NIST/Industry Developed Temperature Tracking Device for Packages May Have Climate Metrology Applications
From NIST Tech Beat: June 7, 2011
Contact: Mark Esser
National Institute of Standards and Technology (NIST) researchers are working to reduce the uncertainty associated with climate-change measurements using a mobile temperature-sensing technology made for tracking delicate or perishable, high-value packages in transit. Developed by international shipper FedEx and tested with help from NIST, the device connects to cell phone networks to provide users with near real-time information on the package’s precise location, temperature, humidity, pressure, acceleration, elevation and exposure to light.
Historically, package tracking has provided information to customers about a package’s route and anticipated delivery date and time. Seeking to provide customers with more information on the “vital signs” of their shipments, the company approached NIST about the feasibility of achieving accurate temperature measurements in a mobile device.
“The primary function of the device is to monitor temperature-sensitive materials such as medicines and vaccines, tissues, organs, blood, etc.,” says Greg Strouse, leader of NIST’s Temperature and Humidity Group. “We tested the beta units when they were transmitting information and when they were simply recording it, and we found that the devices create heat when transmitting, which throws off the measurement. To fix that, we developed performance data and an algorithm that kicks in to correct the temperature measurement when the device is actively communicating.”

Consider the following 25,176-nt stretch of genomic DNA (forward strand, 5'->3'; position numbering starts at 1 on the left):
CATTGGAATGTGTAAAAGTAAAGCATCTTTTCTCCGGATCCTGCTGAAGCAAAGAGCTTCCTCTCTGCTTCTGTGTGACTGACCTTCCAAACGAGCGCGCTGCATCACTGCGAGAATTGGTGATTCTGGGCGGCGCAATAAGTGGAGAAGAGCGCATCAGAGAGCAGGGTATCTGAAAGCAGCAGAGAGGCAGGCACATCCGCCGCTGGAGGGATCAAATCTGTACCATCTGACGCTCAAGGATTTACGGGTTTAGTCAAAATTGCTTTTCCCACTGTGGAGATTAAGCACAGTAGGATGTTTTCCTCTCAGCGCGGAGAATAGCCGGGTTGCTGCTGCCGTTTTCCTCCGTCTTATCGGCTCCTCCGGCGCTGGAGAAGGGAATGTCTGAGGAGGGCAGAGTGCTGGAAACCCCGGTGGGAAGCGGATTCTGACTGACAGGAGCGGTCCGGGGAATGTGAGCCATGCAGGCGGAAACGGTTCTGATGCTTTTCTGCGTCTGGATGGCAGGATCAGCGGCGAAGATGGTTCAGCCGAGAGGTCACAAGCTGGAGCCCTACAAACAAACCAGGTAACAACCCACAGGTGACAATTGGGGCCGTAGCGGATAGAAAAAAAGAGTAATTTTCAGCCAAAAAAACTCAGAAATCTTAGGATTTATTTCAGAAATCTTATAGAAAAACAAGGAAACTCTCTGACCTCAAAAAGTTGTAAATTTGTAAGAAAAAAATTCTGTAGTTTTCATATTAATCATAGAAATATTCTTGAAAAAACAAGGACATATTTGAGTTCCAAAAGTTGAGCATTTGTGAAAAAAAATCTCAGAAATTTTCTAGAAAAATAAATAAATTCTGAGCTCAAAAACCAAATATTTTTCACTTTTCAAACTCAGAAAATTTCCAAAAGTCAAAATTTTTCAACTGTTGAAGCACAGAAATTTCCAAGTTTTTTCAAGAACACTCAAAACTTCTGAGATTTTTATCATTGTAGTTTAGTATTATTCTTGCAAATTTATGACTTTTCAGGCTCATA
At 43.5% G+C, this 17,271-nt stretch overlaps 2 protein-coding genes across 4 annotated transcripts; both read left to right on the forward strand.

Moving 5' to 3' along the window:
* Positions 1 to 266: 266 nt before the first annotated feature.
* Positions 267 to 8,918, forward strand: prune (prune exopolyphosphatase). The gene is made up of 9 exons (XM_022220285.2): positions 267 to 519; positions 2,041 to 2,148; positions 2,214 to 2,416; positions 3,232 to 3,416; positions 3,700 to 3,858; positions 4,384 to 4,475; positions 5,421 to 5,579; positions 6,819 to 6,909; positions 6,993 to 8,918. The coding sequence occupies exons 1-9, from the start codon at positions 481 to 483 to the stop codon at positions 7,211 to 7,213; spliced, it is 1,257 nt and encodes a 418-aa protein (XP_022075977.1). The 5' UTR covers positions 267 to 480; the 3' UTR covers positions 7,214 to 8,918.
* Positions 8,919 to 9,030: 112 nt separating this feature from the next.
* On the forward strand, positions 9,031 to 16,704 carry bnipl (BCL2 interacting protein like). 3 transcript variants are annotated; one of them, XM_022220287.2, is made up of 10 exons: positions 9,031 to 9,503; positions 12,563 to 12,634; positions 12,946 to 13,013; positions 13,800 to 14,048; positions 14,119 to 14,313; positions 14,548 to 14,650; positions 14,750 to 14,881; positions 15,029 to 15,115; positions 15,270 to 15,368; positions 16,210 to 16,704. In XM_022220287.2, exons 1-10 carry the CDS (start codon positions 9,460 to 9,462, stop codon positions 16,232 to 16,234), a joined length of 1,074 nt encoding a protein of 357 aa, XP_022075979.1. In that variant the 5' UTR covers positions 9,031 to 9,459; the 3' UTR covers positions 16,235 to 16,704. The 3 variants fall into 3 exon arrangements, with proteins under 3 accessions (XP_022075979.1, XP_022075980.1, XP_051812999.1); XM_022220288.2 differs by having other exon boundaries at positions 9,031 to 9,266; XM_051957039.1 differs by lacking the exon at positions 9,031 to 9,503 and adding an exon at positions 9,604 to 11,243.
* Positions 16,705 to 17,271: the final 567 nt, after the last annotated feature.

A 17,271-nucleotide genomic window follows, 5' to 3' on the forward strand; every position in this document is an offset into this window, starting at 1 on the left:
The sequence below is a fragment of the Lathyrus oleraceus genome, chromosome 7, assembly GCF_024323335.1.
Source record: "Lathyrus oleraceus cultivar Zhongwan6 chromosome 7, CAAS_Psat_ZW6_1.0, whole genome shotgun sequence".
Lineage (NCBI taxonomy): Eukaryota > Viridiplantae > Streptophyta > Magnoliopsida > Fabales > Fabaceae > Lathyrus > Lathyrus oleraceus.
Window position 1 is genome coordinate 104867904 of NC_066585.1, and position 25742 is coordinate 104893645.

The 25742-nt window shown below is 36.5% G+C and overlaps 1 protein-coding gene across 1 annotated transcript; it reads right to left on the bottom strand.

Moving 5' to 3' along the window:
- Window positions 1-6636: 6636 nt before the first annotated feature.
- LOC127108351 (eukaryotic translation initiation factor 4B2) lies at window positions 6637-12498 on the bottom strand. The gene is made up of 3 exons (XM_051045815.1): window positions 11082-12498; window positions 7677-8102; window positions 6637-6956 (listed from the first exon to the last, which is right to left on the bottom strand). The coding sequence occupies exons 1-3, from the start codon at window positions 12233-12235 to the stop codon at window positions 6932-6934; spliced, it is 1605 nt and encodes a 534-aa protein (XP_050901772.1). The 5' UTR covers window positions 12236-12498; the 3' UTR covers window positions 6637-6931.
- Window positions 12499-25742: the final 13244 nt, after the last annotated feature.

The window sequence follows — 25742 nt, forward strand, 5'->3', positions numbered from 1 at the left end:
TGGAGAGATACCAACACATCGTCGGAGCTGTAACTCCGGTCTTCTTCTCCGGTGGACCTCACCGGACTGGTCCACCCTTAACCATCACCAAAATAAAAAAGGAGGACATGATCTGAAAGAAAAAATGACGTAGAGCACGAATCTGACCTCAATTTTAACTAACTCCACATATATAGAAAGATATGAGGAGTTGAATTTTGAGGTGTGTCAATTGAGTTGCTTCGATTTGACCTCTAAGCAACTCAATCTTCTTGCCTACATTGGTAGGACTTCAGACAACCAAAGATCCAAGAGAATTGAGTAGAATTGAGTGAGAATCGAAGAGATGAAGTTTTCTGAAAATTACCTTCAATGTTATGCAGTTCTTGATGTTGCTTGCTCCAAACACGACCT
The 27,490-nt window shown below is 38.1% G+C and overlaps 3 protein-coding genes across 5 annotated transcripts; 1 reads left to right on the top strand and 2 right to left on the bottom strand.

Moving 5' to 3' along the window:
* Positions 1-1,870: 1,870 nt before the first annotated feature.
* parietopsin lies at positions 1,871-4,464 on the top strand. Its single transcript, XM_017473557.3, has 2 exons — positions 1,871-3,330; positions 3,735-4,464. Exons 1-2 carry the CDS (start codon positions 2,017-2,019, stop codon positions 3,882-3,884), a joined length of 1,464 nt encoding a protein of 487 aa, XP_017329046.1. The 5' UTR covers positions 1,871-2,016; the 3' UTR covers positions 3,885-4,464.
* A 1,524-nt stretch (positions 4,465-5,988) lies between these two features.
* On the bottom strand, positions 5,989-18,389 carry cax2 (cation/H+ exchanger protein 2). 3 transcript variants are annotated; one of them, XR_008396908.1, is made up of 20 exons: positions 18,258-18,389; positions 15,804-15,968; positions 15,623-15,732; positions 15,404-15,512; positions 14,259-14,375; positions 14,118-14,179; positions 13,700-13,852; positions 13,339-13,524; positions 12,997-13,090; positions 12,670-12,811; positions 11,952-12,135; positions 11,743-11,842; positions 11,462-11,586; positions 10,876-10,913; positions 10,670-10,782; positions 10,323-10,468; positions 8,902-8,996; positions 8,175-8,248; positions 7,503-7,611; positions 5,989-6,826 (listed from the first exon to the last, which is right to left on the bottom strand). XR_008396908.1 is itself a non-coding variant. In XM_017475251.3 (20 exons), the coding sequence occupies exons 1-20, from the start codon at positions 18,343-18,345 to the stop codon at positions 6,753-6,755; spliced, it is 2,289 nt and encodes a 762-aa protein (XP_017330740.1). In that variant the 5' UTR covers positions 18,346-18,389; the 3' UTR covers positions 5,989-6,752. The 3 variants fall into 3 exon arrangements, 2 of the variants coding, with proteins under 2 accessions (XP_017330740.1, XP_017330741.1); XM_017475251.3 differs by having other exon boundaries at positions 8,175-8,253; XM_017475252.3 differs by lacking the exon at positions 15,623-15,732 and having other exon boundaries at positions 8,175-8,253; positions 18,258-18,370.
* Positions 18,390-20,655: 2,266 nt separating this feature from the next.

Once all the kinks were ironed out, Strouse and his group worked with the National Voluntary Laboratory Accreditation Program (NVLAP), a NIST service that tests and accredits independent testing laboratories, to help the company find a capable, independent lab to test the devices en masse.
The result was a palm-sized device that a customer can place inside a package. The customer can monitor the transit of their package in real time through a Web-based interface. A GPS receiver in the device provides location information, and the device sends updates on its status wherever it can get a cell phone signal. It even monitors the shipments while aboard airplanes and transmits the data upon landing.
Accurate to within 0.02 degrees Celsius and able to send and store data for up to 30 days, the technology lent itself quite easily to another NIST project focused on measurements for climate change. The device’s connectivity and accuracy make it ideal for monitoring surface air temperature, which climate scientists often use to evaluate the performance of their models.
“Because continuous measurement can be more informative than daily minimum and maximum temperature observations, we’re looking into the potential for using these devices as prototype weather stations and comparing their results with the analog and digital style instruments used for weather observations,” says Strouse. “Our goals are to better understand and quantify the measurement uncertainty of both the historical analog and current digital measurement systems as well as improving the science base for metrology used in surface air temperature measurements.”
NIST is planning to station three of the devices at locations around the NIST campus in Gaithersburg, Md. The group intends to also erect a tower to mount one of the devices to better understand 3-D temperature gradient mapping strategies near the surface.